There was no will and we figured the debt the deceased owed was more than their house that was just sold. So we left it to the banks/whoever/the government to figure out what would happen to the house. The law firm wants us to sign documents and is request 1/3 of the price of the sale of the home.

This is my understanding of what's happening:
You (or partner?) is legal next of kin to the deceased.
Deceased owned a house in Deceased's name only (possibly mortgage free?)
Deceased owed substantial medical bills
Because of the bills and the assumption that they were more than the value of the house, you and partner decided to pretend that the house didn't exist (did you sign anything?)
The house was recently sold at auction (what precipitated the auction? did the house get condemned for abandonment? is it a tax auction because no one was paying property tax? is it a mortgage foreclosure?)

Now, Law Firm has sent a letter saying that you are owed a 5-figurish amount of money, that Law Firm would like a third of.

IANYL, TINLA: I think that what's happened is the house went to auction because [reasons], and after paying off the direct liens on the house (mortgage, taxes, fines, etc.), there was about 5 figures left over. This is probably pre-probate money however, and the unsecured creditors (medical debt) probably have a legal right to a share of the 5 figures.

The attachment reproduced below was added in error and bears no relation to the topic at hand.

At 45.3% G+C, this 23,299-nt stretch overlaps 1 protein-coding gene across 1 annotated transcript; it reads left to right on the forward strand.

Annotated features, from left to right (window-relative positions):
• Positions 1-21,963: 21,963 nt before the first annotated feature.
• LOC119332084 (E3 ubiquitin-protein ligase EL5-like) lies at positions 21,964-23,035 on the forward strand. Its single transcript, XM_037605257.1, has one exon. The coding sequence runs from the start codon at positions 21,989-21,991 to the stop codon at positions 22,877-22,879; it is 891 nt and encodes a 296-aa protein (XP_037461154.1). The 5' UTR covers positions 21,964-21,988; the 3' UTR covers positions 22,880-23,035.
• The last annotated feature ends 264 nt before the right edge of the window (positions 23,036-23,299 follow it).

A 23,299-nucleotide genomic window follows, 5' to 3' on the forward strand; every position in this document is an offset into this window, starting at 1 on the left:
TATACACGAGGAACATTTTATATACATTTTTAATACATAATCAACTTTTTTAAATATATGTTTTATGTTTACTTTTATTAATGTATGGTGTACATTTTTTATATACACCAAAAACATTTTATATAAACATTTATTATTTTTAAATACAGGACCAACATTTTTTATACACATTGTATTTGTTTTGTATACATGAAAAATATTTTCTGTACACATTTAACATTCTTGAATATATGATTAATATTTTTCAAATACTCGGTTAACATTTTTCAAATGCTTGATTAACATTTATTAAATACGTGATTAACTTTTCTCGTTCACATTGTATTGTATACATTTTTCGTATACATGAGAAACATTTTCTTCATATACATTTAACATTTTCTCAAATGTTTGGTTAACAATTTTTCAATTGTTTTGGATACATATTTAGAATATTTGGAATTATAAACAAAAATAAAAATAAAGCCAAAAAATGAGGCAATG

I am also concerned that what the law firm is trying to do is to get you to claim the money from the sale ("the estate") which could open you up to also claiming the medical debts. I have no idea how accurate the web page quoted below is for California law but this statement (which you would be unwise to take as legal advice) matches what I would expect:
What if there are debts and no will?
The important factor to note when there are medical bills and no will is that those who "make claims on the estate assets also have responsibility for paying off the debts of said assets." The "heirs at law" or "beneficiaries" will inherit both credits and debts when there is no will.
I honestly think that you should get in touch with an estate lawyer of your own to help you sort out what seems like kind of a mess. Worst case, it should cost you a few hundred dollars to get this sorted out such that you don't have to worry about it anymore. Best case, it costs you a few hundred dollars to access that 5-ish figure amount of money without exposing yourself to liability.
posted by sparklemotion at 9:08 AM on August 18, 2016 [4 favorites]